KARACHI: The Consumer Price Index (CPI) inflation surged by 5.1 per cent on a year-on-year basis in September 2018, as compared to an increase of 5.8 per cent in the previous month and 3.9 per cent in September 2017.
On a month-on-month basis, it decreased by 0.1 per cent in September as compared to an increase of 0.2 per cent in the previous month and increase of 0.6 per cent in September 2017, the data released by Pakistan Bureau of Statistic stated on Monday.
According to the State Bank of Pakistan’s (SBP) monetary policy, it is expected that inflationary pressures will gather pace and is forecasting inflation range of 6.5 per cent -7.5 per cent for the fiscal year 2018-19 (revised upward by 50bps from last MPS) as compared to 3.9 per cent for 2017-18.
The SBP in its monetary policy meeting on Saturday announced a rise of 100 basis points in its policy rate to 8.5 per cent, taking 2018 YTD hike to 275bps. Analysts expect interest rates to increase by 100 basis points more.
They predict a further hike of 125bps in 2019 where the policy rate to increase to 9.75 per cent by 2019 due to rising inflation on the back of higher oil price, increase in domestic gas prices and continued external vulnerability.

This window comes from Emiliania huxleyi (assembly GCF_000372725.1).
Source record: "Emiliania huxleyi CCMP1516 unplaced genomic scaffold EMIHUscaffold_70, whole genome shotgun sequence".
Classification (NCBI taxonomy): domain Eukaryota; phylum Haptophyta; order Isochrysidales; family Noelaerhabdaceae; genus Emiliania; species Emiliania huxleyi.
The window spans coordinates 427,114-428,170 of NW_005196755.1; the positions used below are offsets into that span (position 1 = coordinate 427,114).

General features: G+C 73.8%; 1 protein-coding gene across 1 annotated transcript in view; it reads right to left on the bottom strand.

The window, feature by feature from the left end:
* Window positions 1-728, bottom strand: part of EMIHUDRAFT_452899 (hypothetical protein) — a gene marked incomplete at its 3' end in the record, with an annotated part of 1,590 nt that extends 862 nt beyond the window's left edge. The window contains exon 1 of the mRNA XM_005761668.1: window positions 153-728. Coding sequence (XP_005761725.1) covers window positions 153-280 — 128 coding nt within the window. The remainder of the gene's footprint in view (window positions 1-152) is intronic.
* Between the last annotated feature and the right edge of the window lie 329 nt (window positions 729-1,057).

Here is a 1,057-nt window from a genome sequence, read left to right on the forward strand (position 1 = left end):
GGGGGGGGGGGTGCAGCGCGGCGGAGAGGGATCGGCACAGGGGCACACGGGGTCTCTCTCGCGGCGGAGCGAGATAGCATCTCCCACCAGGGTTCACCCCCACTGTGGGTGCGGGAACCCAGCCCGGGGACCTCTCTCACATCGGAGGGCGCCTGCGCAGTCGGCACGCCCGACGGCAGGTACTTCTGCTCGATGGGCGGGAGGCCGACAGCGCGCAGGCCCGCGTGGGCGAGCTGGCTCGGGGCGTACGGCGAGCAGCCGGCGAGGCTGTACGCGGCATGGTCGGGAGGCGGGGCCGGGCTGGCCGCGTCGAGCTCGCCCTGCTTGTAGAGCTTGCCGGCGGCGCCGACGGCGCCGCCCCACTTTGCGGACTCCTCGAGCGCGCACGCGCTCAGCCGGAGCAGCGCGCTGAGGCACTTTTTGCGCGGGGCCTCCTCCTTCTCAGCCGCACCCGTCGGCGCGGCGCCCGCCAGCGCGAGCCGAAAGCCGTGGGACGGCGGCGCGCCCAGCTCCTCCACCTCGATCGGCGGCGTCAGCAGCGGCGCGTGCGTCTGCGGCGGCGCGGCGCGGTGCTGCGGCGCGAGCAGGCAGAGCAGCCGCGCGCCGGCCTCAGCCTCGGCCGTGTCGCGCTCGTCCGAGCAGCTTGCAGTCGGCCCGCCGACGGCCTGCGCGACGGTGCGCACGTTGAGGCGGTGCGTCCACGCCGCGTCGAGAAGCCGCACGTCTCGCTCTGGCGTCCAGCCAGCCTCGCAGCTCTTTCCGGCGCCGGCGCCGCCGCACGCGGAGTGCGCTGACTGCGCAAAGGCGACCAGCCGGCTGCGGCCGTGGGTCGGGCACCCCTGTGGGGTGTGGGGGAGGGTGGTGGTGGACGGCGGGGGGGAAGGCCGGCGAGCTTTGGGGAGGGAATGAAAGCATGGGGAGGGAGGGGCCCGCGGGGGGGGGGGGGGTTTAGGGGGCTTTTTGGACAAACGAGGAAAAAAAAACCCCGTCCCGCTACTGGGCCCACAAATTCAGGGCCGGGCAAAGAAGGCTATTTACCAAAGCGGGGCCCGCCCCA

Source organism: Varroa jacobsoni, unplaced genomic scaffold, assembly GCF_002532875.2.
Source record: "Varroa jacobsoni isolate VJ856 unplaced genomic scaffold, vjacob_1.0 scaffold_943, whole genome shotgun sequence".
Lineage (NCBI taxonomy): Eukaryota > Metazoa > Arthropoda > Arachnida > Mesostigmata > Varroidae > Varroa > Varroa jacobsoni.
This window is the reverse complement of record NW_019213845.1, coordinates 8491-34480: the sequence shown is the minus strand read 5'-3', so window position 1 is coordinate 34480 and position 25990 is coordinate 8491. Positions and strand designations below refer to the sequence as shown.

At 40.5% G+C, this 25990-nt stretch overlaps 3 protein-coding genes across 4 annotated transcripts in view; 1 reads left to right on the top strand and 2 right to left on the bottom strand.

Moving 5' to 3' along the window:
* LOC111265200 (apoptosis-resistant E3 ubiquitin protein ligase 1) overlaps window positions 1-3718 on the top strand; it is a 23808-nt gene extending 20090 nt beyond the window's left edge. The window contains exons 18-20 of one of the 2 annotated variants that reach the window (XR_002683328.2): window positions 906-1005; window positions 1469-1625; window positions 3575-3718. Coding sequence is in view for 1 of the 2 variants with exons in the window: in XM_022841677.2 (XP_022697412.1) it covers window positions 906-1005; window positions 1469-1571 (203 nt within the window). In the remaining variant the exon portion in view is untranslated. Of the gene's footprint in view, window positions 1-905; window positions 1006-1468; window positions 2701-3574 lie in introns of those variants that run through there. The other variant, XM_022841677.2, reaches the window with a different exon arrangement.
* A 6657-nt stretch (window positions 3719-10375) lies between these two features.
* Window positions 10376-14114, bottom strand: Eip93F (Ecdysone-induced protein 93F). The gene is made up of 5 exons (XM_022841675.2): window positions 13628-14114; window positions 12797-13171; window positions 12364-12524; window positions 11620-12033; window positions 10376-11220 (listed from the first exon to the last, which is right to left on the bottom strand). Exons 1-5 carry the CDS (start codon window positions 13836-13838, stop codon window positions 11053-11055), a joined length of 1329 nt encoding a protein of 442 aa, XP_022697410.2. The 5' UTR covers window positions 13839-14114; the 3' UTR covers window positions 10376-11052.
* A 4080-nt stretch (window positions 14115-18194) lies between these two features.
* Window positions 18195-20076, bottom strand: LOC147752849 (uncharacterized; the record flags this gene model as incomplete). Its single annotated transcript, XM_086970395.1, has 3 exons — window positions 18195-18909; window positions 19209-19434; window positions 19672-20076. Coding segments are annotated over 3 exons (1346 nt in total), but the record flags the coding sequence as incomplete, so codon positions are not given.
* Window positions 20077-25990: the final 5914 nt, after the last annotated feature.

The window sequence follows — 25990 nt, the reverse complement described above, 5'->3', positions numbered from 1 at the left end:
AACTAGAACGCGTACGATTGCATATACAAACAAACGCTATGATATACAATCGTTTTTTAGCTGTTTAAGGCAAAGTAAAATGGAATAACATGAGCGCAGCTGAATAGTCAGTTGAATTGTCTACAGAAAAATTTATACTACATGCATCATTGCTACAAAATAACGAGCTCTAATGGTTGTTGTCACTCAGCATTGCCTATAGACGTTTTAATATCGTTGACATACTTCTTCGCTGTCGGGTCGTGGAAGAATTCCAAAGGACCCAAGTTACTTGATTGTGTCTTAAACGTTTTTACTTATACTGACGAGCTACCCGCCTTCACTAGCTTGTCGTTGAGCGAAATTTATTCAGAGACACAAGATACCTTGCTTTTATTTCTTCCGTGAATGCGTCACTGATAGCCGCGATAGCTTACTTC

Moreover, SBP is expecting a slow-down in the economy, where 2018-19 real GDP growth target is revised down to 5 per cent from earlier 5.5 per cent, this is broadly in line with the assumption of 4.7-4.8 per cent.
Core inflation measured by non-food non-energy CPI (Core NFNE) increased by 8 per cent YoY in September as compared to an increase of 7.7 per cent in the previous month and 5.4 per cent in September 2017. On a MoM basis, it increased by 0.4 per cent in September 2018 as compared to increase of 0.2 per cent in the previous month, and an increase of 0.1 per cent in the corresponding month of last year i.e. September 2017.
The current account deficit continues to pose a challenge. Despite some growth in workers’ remittances and exports in the first two months of 2018-19, a notable increase in the value of oil imports has kept the current account deficit at $2.7 billion, as compared to $2.5 billion in the corresponding period last year despite non-oil imports declining during the period.
Owing to these developments, SBP’s net liquid FX reserves have declined to $9 billion as of September 19, compared to $9.8 billion at the end of 2017-18.